What is Music Magpie’s strategy?

A key part of Music Magpie’s strategy since its birth was to broaden its global sales reach, which it achieved when it became one of the most prolific sellers on eBay and Amazon. The company then expanded into the US in 2014 when it launched its subsidiary brand Decluttr, which operates out of Atlanta, Georgia.

A more recent strategy for the company was to move into smartphone recycling in a bid to reduce e-waste. Partnering with Asda and Co-op, Music Magpie introduced in-store kiosks in 2020 that allowed shoppers to get paid instantly by selling their unused phones onsite.  

Post IPO, the company also plans to develop its iPhone rental offering, where customers will be able to choose the phone they want, rent it for a monthly fee, and return it to Music Magpie for an upgrade when they have finished.

Who are the directors of Music Magpie?

Music Magpie has a number of key personnel that have helped progress the company to its expected IPO valuation. Here are some of them.




Steve Oliver


Walter Gleeson

Chief Financial Officer

Ian Storey

Chief Technology Officer

David Hilton

Chief Marketing Officer

Liam Howley

Chief People Officer

Rachel Coxon

How much is Music Magpie worth?

As mentioned, Music Magpie has a market cap of £208 million following its IPO.

More from Equities

Disclaimer: The information on this web site is not targeted at the general public of any particular country. It is not intended for distribution to residents in any country where such distribution or use would contravene any local law or regulatory requirement. The information and opinions in this report are for general information use only and are not intended as an offer or solicitation with respect to the purchase or sale of any currency or CFD contract. All opinions and information contained in this report are subject to change without notice. This report has been prepared without regard to the specific investment objectives, financial situation and needs of any particular recipient. Any references to historical price movements or levels is informational based on our analysis and we do not represent or warranty that any such movements or levels are likely to reoccur in the future. While the information contained herein was obtained from sources believed to be reliable, author does not guarantee its accuracy or completeness, nor does author assume any liability for any direct, indirect or consequential loss that may result from the reliance by any person upon any such information or opinions.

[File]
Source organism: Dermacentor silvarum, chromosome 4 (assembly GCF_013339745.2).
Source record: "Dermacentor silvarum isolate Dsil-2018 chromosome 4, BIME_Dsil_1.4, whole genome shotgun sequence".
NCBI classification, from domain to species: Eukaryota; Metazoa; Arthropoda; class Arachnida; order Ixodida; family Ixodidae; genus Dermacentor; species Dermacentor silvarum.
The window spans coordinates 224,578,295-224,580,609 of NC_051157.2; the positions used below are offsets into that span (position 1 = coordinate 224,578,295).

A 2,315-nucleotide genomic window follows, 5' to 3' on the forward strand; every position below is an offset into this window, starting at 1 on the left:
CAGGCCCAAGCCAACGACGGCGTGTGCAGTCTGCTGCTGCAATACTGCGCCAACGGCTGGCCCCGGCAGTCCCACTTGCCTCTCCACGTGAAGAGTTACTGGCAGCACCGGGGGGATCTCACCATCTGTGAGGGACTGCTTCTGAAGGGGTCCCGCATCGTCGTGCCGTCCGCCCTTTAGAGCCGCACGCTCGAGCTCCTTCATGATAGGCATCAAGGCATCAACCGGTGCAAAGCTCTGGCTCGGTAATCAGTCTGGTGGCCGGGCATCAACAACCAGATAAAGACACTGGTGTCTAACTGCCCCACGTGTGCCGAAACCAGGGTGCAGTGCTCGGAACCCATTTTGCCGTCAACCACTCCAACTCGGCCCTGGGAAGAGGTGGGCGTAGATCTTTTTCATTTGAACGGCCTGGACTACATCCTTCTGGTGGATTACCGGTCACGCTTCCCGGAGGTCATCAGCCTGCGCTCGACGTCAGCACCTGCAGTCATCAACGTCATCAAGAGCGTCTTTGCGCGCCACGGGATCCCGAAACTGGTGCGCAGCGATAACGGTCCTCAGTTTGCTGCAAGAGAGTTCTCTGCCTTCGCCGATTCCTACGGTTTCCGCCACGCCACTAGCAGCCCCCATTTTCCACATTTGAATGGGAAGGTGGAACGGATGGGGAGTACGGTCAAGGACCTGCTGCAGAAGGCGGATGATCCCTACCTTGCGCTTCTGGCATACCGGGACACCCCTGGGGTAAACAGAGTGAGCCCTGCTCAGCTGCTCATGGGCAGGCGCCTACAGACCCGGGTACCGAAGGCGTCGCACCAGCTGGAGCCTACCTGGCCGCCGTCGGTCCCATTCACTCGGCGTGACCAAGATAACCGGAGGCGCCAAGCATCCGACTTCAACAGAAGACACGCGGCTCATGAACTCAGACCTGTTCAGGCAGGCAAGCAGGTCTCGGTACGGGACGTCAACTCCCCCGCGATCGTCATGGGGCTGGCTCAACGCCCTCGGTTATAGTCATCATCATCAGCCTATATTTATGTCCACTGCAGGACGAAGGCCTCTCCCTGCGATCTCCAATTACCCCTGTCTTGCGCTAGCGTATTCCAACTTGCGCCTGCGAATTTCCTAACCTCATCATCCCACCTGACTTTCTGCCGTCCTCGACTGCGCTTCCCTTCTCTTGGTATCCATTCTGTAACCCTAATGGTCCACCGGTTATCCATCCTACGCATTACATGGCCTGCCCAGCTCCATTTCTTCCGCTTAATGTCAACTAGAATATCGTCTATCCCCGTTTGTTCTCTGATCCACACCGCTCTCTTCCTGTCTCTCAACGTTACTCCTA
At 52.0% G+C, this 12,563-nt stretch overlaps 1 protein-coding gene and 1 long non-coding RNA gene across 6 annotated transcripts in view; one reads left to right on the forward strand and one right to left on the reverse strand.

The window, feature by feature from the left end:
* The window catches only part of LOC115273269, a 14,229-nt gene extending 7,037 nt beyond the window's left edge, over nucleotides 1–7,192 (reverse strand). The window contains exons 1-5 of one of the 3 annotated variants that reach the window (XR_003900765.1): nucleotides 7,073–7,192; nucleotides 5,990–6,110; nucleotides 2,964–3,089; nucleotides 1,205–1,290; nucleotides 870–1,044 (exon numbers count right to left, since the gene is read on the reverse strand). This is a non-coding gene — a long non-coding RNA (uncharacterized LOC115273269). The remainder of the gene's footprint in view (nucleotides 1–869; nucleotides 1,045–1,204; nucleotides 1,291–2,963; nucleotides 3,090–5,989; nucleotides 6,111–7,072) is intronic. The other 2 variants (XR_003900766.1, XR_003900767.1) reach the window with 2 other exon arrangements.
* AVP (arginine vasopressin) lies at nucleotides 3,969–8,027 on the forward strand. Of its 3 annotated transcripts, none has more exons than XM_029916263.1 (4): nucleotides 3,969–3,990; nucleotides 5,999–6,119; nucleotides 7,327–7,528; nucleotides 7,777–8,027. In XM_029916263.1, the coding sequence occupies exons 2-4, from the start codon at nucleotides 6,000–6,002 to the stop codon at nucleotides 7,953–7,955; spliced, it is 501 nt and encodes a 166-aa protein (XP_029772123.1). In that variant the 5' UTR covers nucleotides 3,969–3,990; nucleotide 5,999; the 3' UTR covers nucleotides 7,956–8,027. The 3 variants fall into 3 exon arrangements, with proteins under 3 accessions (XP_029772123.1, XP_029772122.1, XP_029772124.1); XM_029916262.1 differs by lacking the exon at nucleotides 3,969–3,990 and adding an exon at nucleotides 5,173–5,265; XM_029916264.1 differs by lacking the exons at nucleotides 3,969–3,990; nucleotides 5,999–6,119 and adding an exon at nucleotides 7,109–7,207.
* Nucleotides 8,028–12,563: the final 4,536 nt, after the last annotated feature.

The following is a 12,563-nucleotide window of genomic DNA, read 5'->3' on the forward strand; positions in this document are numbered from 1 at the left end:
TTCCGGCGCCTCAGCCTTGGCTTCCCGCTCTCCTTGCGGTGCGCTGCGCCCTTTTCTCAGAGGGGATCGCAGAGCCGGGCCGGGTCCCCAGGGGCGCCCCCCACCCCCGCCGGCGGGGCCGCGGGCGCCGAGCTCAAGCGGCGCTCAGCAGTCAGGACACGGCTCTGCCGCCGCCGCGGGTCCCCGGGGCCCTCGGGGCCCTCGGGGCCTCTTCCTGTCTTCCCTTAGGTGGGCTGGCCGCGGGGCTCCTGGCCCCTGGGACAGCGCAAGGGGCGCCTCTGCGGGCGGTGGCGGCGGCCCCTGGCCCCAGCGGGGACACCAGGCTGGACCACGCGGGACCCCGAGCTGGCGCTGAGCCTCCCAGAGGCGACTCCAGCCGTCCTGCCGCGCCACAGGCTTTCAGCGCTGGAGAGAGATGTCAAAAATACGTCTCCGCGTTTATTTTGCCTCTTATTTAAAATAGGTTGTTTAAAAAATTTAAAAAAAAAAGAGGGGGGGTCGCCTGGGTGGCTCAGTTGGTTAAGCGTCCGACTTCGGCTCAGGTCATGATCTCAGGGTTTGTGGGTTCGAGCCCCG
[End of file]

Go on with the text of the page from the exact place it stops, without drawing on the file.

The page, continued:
Futures, Options on Futures, Foreign Exchange and other leveraged products involves significant risk of loss and is not suitable for all investors. Losses can exceed your deposits. Increasing leverage increases risk. Spot Gold and Silver contracts are not subject to regulation under the U.S. Commodity Exchange Act. Contracts for Difference (CFDs) are not available for US residents. Before deciding to trade forex and commodity futures, you should carefully consider your financial objectives, level of experience and risk appetite. Any opinions, news, research, analyses, prices or other information contained herein is intended as general information about the subject matter covered and is provided with the understanding that we do not provide any investment, legal, or tax advice. You should consult with appropriate counsel or other advisors on all investment, legal, or tax matters. References to or GAIN Capital refer to GAIN Capital Holdings Inc. and its subsidiaries. Please read Characteristics and Risks of Standardized Options.

Open an Account